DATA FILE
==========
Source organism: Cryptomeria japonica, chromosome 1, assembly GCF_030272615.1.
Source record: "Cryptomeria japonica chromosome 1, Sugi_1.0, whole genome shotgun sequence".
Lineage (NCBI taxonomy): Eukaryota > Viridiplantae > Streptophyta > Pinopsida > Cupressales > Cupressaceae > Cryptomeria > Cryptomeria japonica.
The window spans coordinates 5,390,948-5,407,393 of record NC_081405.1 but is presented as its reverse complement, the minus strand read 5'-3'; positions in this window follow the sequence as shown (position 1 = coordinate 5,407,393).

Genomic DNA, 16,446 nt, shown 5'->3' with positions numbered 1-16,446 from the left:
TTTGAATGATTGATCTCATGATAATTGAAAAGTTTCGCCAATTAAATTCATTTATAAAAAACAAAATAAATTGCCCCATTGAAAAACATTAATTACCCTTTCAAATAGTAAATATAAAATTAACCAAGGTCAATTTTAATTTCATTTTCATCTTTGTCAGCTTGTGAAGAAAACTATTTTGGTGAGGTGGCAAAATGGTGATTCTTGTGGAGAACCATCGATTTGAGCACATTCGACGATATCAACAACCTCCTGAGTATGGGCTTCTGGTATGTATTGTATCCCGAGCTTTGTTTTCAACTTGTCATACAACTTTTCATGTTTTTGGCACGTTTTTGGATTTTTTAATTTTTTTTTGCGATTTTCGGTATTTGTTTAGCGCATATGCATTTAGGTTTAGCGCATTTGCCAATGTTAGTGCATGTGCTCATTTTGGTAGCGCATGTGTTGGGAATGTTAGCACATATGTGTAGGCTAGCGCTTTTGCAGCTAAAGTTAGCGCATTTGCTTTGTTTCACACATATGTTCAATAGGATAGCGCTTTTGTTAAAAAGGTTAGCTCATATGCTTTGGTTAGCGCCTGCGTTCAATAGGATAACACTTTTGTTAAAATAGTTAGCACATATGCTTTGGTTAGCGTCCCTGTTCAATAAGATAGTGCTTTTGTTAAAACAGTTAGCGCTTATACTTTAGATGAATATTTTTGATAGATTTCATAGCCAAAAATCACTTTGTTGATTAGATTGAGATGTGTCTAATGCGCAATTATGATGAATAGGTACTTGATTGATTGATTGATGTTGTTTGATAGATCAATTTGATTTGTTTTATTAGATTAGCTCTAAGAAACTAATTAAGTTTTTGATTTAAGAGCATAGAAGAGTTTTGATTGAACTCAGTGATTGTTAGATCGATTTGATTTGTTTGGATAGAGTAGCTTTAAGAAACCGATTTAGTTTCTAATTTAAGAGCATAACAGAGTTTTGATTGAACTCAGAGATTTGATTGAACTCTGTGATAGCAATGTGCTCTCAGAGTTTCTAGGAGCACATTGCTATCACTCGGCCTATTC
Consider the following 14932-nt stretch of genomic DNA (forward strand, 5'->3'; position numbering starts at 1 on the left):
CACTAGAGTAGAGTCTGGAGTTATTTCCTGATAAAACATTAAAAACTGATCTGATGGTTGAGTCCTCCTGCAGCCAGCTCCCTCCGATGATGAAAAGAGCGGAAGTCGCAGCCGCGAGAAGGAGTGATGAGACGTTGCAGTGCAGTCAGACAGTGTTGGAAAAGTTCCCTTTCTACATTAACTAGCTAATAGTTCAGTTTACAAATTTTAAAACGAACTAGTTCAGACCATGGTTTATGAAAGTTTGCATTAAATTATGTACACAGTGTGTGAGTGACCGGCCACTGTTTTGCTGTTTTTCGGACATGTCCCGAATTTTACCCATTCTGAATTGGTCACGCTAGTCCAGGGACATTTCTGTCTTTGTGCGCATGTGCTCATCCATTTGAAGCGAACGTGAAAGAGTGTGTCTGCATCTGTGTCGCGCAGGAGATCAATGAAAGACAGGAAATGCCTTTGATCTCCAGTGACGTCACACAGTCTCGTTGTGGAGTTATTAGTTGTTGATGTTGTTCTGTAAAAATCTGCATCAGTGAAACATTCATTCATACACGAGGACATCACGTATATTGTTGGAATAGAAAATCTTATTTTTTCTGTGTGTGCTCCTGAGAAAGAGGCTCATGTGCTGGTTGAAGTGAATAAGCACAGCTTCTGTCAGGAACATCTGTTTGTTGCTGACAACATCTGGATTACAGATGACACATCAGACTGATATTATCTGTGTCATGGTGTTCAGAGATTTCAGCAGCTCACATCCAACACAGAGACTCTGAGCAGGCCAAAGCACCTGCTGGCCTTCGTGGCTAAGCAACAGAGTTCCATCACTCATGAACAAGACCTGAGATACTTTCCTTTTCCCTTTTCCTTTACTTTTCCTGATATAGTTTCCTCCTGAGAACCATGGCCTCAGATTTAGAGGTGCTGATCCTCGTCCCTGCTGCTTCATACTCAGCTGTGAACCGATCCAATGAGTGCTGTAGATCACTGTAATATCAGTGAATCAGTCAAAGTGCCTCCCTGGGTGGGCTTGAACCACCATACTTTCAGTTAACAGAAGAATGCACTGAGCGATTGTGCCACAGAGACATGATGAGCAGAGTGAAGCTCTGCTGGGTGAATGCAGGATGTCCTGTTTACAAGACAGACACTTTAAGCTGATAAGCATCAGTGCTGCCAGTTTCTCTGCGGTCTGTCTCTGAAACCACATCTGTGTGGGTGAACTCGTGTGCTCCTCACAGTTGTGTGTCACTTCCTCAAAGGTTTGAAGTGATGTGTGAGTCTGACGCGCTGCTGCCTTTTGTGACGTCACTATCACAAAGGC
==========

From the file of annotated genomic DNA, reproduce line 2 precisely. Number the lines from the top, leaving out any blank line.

Source record: "Cryptomeria japonica chromosome 1, Sugi_1.0, whole genome shotgun sequence".